Targeting Function at Home in Older Adults: How to Promote and Disseminate Promising Models of Care?

Targeting Function at Home in Older Adults: How to Promote and Disseminate Promising Models of Care? In this issue of the Journal of the American Geriatrics Society, Szanton and colleagues reported that an in‐home, multidisciplinary team intervention targeting risk factors for functional decline called the Community Aging in Place, Advancing Better Living for Elders (CAPABLE), was associated with significantly lower Medicaid expenditures. The focus on Medicaid costs was highly appropriate because this study enrolled only older adults who were dually eligible for Medicare and Medicaid. All study enrollees were required to have self‐reported difficulty performing at least one activity of daily living (ADL) or two instrumental ADLs (IADLs). Although this study demonstrated Medicaid cost savings, previous publications have shown that receipt of CAPABLE services is associated with clinically significant improvements over time in self‐reported performance of ADLs and IADLs and with savings in Medicare costs. Although none of these studies were randomized trials, the comparator group was constructed using rigorous matching techniques, and as the authors noted, they are conducting a randomized trial of CAPABLE in which the control group receives attention similar to that given in the CAPABLE protocol.Optimization of physical function in community‐dwelling older adults, the hallmark of the CAPABLE intervention, is highly consistent with sound geriatric care. If the evidence to date http://www.deepdyve.com/assets/images/DeepDyve-Logo-lg.png Journal of American Geriatrics Society Wiley

Targeting Function at Home in Older Adults: How to Promote and Disseminate Promising Models of Care?

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Publisher
Wiley Subscription Services, Inc., A Wiley Company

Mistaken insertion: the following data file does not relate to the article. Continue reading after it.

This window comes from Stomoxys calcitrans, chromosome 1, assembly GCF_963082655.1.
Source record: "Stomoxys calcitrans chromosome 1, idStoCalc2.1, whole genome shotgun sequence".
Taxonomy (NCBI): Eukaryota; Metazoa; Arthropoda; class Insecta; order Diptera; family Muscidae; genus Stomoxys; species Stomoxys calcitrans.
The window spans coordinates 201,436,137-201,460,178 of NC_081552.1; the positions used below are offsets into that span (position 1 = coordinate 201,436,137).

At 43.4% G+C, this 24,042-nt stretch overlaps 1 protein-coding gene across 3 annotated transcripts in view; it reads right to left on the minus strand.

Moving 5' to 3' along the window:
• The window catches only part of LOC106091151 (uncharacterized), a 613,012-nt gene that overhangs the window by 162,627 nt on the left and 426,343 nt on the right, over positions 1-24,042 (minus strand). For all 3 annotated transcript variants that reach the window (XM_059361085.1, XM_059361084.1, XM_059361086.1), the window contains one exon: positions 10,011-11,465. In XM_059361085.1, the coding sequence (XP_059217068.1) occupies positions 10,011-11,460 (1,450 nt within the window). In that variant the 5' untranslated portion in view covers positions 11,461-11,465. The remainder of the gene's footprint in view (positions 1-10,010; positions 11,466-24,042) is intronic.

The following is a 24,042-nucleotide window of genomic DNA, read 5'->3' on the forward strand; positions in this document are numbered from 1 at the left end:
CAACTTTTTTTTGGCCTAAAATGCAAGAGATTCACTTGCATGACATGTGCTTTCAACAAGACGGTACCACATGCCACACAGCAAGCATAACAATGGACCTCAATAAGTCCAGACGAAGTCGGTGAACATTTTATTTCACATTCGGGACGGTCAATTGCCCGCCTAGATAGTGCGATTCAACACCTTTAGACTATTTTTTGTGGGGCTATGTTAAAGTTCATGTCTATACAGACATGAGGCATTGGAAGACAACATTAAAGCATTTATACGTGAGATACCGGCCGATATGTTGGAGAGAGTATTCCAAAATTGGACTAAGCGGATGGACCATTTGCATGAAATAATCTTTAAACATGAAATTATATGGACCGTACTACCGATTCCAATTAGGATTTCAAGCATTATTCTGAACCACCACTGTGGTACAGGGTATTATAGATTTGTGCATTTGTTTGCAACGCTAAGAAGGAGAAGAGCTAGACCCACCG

Copyright
© 2018 American Geriatrics Society and Wiley Periodicals, Inc.
ISSN
0002-8614
eISSN
1532-5415
D.O.I.
10.1111/jgs.15199
Publisher site
See Article on Publisher Site

Abstract

In this issue of the Journal of the American Geriatrics Society, Szanton and colleagues reported that an in‐home, multidisciplinary team intervention targeting risk factors for functional decline called the Community Aging in Place, Advancing Better Living for Elders (CAPABLE), was associated with significantly lower Medicaid expenditures. The focus on Medicaid costs was highly appropriate because this study enrolled only older adults who were dually eligible for Medicare and Medicaid. All study enrollees were required to have self‐reported difficulty performing at least one activity of daily living (ADL) or two instrumental ADLs (IADLs). Although this study demonstrated Medicaid cost savings, previous publications have shown that receipt of CAPABLE services is associated with clinically significant improvements over time in self‐reported performance of ADLs and IADLs and with savings in Medicare costs. Although none of these studies were randomized trials, the comparator group was constructed using rigorous matching techniques, and as the authors noted, they are conducting a randomized trial of CAPABLE in which the control group receives attention similar to that given in the CAPABLE protocol.Optimization of physical function in community‐dwelling older adults, the hallmark of the CAPABLE intervention, is highly consistent with sound geriatric care. If the evidence to date

Journal

Journal of American Geriatrics SocietyWiley

Published: Jan 1, 2018

References

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